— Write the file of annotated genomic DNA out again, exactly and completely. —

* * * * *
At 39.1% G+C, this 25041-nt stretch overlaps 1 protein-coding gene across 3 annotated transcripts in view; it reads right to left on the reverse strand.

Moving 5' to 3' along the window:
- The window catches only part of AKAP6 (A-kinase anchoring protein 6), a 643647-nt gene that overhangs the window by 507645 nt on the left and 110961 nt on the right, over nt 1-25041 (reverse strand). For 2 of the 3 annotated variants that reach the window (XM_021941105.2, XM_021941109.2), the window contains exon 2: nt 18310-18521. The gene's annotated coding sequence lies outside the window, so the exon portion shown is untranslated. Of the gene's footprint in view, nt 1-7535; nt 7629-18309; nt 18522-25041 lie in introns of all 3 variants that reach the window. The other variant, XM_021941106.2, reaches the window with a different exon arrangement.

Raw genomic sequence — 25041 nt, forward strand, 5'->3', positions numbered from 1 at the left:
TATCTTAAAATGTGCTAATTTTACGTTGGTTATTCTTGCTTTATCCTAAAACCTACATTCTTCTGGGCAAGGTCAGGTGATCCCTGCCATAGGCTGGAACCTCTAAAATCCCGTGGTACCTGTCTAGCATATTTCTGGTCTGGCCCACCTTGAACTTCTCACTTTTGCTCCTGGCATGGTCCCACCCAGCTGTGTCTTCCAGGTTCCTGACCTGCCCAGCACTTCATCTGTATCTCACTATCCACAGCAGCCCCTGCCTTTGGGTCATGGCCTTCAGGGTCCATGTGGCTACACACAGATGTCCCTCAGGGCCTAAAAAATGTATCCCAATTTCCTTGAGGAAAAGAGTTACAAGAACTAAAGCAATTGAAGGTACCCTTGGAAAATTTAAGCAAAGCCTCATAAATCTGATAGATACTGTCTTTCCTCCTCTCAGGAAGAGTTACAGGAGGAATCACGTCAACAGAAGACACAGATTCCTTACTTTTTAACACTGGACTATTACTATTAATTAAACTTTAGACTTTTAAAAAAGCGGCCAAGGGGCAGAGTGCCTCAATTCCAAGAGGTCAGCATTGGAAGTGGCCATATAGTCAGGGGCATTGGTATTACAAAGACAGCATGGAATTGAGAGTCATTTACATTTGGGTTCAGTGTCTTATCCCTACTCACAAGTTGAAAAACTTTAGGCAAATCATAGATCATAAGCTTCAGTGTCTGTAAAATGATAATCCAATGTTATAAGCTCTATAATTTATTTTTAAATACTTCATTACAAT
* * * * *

At 39.1% G+C, this 25041-nt stretch overlaps 1 protein-coding gene across 3 annotated transcripts in view; it reads right to left on the reverse strand.

Moving 5' to 3' along the window:
- The window catches only part of AKAP6 (A-kinase anchoring protein 6), a 643647-nt gene that overhangs the window by 507645 nt on the left and 110961 nt on the right, over nt 1-25041 (reverse strand). For 2 of the 3 annotated variants that reach the window (XM_021941105.2, XM_021941109.2), the window contains exon 2: nt 18310-18521. The gene's annotated coding sequence lies outside the window, so the exon portion shown is untranslated. Of the gene's footprint in view, nt 1-7535; nt 7629-18309; nt 18522-25041 lie in introns of all 3 variants that reach the window. The other variant, XM_021941106.2, reaches the window with a different exon arrangement.

Raw genomic sequence — 25041 nt, forward strand, 5'->3', positions numbered from 1 at the left:
TATCTTAAAATGTGCTAATTTTACGTTGGTTATTCTTGCTTTATCCTAAAACCTACATTCTTCTGGGCAAGGTCAGGTGATCCCTGCCATAGGCTGGAACCTCTAAAATCCCGTGGTACCTGTCTAGCATATTTCTGGTCTGGCCCACCTTGAACTTCTCACTTTTGCTCCTGGCATGGTCCCACCCAGCTGTGTCTTCCAGGTTCCTGACCTGCCCAGCACTTCATCTGTATCTCACTATCCACAGCAGCCCCTGCCTTTGGGTCATGGCCTTCAGGGTCCATGTGGCTACACACAGATGTCCCTCAGGGCCTAAAAAATGTATCCCAATTTCCTTGAGGAAAAGAGTTACAAGAACTAAAGCAATTGAAGGTACCCTTGGAAAATTTAAGCAAAGCCTCATAAATCTGATAGATACTGTCTTTCCTCCTCTCAGGAAGAGTTACAGGAGGAATCACGTCAACAGAAGACACAGATTCCTTACTTTTTAACACTGGACTATTACTATTAATTAAACTTTAGACTTTTAAAAAAGCGGCCAAGGGGCAGAGTGCCTCAATTCCAAGAGGTCAGCATTGGAAGTGGCCATATAGTCAGGGGCATTGGTATTACAAAGACAGCATGGAATTGAGAGTCATTTACATTTGGGTTCAGTGTCTTATCCCTACTCACAAGTTGAAAAACTTTAGGCAAATCATAGATCATAAGCTTCAGTGTCTGTAAAATGATAATCCAATGTTATAAGCTCTATAATTTATTTTTAAATACTTCATTACAAT